What do you think was the most rewarding part of your project?
The most rewarding moment was definitely when I got the email telling me that the manuscript would be published in the next issue. There was nothing better than that – it meant my work was done, and the manuscript was finally complete. It had been what I was working on for months, so I was really happy when I got that email.
It was also a really good feeling every time I submitted a new edit. I put a lot of work into each edit and with each edit the paper just got better and better and better. You could see that. And also getting suggestions and comments and reviews back was also pretty fun. It was cool, and also very interesting to see what I could do better. There were so many things in the manuscript that I looked over and missed that JEI saw and suggested I fix.
Did you ever find writing a manuscript to be particularly challenging or push you to your limits?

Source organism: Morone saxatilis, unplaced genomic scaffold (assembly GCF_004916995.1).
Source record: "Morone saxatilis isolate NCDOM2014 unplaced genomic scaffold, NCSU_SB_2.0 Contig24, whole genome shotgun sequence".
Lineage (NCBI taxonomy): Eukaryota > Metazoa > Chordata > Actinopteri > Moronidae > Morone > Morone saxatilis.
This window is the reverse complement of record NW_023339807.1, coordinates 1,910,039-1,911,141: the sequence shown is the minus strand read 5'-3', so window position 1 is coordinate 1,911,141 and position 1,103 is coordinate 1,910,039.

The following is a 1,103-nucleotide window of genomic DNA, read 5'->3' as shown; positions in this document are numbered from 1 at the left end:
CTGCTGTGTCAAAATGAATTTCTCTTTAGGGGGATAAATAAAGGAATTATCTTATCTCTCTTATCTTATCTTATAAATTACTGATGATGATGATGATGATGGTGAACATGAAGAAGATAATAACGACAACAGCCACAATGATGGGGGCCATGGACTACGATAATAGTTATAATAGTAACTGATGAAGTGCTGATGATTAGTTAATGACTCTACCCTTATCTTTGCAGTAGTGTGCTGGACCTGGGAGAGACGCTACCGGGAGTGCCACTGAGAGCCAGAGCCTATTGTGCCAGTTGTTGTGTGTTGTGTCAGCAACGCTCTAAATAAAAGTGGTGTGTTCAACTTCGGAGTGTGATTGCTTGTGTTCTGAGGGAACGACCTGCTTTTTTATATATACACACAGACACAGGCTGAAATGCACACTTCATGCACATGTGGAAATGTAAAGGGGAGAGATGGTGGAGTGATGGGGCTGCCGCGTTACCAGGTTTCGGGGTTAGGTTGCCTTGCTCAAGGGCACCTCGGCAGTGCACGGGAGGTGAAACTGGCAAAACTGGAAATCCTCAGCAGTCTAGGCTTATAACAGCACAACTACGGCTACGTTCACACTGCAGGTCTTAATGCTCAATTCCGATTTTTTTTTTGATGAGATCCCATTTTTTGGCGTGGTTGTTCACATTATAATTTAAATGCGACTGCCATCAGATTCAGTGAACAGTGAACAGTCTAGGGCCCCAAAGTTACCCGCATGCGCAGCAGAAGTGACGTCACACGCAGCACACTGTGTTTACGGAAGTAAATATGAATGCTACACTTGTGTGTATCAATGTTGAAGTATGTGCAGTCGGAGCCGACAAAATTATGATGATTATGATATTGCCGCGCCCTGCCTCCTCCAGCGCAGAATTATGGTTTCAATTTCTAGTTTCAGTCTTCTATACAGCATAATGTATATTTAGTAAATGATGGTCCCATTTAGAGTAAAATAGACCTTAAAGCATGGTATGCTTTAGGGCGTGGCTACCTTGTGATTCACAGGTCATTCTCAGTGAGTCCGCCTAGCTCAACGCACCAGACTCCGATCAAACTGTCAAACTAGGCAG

It was daunting when I first looked at reviews I received from JEI – just pages and pages of little side notes in all different colors [on the Word document]. But I would go through and first deal with the things I could fix quickly, just little quick one sentence or two sentence edits – move a paragraph here or add a sentence there – and that actually cut down the list so that it was intimidating. Afterwards, I’d go through the more challenging edits and it wasn’t as daunting. The thought of getting a published paper really helped me push it through.
What was the biggest impediment you faced while preparing your work for publication?
Statistics. I really hadn’t done any work with statistics before, so when the JEI reviews came back requesting that I add statistics, I really didn’t know what to do. I was really lost and didn’t have any idea how to do it. So it took me until I got back to school and asked the statistics teacher for help that he explained it to me. From there, it was easier than I thought it would be.
What would be the next steps in your experiments?